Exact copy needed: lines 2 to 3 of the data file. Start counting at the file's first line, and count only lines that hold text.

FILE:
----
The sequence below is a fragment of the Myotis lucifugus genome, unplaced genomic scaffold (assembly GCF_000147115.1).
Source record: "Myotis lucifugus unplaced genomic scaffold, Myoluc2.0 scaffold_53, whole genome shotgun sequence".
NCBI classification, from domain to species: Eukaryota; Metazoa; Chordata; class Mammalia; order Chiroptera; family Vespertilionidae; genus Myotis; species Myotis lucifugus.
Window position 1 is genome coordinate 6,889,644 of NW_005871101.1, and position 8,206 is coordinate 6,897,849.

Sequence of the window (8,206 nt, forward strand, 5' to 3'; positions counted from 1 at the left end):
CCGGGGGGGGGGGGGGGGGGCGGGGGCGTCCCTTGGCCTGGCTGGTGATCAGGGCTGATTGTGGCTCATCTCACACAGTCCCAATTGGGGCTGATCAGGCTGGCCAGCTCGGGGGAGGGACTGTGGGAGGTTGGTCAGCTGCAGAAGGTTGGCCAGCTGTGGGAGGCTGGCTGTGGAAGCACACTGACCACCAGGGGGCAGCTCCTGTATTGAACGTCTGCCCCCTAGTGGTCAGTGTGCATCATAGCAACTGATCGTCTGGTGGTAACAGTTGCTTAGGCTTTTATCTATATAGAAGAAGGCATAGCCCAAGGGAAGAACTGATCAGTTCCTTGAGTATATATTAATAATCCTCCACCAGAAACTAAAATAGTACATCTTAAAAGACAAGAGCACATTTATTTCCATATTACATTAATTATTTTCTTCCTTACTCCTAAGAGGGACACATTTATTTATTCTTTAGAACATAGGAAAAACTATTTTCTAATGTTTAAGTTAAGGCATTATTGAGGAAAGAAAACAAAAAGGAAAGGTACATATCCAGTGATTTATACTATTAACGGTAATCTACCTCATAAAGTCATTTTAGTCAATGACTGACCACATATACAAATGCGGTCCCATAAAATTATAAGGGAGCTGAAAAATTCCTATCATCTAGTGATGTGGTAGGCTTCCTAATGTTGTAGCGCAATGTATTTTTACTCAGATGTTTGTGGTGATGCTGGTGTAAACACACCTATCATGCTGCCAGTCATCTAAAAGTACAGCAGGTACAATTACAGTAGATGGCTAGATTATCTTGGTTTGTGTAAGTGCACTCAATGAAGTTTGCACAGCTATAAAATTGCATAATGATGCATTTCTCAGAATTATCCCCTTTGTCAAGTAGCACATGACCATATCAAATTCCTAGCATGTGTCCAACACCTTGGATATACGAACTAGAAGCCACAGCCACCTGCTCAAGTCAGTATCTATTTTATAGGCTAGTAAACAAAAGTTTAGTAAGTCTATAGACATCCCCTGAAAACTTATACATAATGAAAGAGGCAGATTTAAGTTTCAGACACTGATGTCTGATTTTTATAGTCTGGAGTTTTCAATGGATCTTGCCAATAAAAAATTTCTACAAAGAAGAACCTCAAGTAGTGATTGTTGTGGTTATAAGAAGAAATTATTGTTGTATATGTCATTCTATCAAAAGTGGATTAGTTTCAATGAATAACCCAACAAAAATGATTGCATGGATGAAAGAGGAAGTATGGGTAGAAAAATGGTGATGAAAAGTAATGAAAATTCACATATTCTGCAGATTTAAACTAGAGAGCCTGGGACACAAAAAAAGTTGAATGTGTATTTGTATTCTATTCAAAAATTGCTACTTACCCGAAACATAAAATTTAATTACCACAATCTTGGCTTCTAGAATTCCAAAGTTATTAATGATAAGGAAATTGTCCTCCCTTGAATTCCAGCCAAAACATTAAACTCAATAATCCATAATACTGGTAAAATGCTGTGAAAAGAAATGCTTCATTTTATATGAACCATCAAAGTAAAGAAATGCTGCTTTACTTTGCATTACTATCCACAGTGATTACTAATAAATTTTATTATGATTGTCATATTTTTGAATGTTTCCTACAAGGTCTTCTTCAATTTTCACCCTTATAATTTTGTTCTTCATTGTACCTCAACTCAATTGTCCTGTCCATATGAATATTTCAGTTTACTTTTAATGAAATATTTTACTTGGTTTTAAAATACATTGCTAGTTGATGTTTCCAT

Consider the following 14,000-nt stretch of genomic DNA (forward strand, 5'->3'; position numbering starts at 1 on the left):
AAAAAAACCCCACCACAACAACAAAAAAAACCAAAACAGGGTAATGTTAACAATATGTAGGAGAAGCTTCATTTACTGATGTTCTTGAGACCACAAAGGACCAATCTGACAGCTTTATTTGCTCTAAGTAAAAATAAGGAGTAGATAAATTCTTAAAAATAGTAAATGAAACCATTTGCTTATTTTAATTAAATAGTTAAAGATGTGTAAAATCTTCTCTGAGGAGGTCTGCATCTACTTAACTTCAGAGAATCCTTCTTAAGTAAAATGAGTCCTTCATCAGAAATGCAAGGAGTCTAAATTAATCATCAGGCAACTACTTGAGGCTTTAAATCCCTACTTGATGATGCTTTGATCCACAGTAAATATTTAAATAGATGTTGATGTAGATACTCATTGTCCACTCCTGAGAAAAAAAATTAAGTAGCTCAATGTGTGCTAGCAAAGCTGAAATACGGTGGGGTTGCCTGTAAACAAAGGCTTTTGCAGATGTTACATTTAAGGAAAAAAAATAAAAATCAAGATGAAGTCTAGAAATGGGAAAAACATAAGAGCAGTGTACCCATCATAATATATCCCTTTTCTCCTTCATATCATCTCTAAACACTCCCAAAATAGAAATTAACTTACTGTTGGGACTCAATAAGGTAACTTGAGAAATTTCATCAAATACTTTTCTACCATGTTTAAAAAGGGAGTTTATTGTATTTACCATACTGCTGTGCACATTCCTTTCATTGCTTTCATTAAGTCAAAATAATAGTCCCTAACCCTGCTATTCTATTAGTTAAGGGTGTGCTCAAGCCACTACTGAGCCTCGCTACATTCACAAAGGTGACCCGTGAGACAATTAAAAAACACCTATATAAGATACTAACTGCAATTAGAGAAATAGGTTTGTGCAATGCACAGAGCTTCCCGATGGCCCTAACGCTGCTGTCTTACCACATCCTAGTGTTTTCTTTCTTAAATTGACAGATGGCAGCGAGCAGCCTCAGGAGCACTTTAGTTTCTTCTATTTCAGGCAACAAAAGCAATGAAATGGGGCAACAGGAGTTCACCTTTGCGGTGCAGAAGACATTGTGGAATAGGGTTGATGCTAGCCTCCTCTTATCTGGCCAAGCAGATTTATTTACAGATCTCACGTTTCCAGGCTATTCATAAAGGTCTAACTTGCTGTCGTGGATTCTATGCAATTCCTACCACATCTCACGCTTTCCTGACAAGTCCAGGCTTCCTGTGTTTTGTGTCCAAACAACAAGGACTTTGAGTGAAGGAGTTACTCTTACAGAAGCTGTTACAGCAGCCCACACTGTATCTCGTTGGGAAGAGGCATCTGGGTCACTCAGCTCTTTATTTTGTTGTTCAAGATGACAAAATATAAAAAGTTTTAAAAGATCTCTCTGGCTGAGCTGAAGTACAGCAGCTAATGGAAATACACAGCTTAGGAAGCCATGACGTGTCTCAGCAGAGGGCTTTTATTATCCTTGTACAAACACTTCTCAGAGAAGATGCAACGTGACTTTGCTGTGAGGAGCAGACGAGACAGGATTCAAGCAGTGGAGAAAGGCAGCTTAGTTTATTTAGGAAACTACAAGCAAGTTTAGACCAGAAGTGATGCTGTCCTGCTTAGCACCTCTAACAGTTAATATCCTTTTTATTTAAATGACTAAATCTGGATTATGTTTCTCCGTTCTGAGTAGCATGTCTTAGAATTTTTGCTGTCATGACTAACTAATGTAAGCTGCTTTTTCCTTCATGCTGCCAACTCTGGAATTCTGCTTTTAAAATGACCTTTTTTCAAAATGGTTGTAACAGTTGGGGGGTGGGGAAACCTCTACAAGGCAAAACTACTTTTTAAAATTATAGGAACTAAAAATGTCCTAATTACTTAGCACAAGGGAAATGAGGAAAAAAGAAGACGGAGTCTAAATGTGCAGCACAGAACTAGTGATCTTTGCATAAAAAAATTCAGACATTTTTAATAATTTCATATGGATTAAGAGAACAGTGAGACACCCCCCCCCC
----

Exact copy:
Source record: "Myotis lucifugus unplaced genomic scaffold, Myoluc2.0 scaffold_53, whole genome shotgun sequence".
NCBI classification, from domain to species: Eukaryota; Metazoa; Chordata; class Mammalia; order Chiroptera; family Vespertilionidae; genus Myotis; species Myotis lucifugus.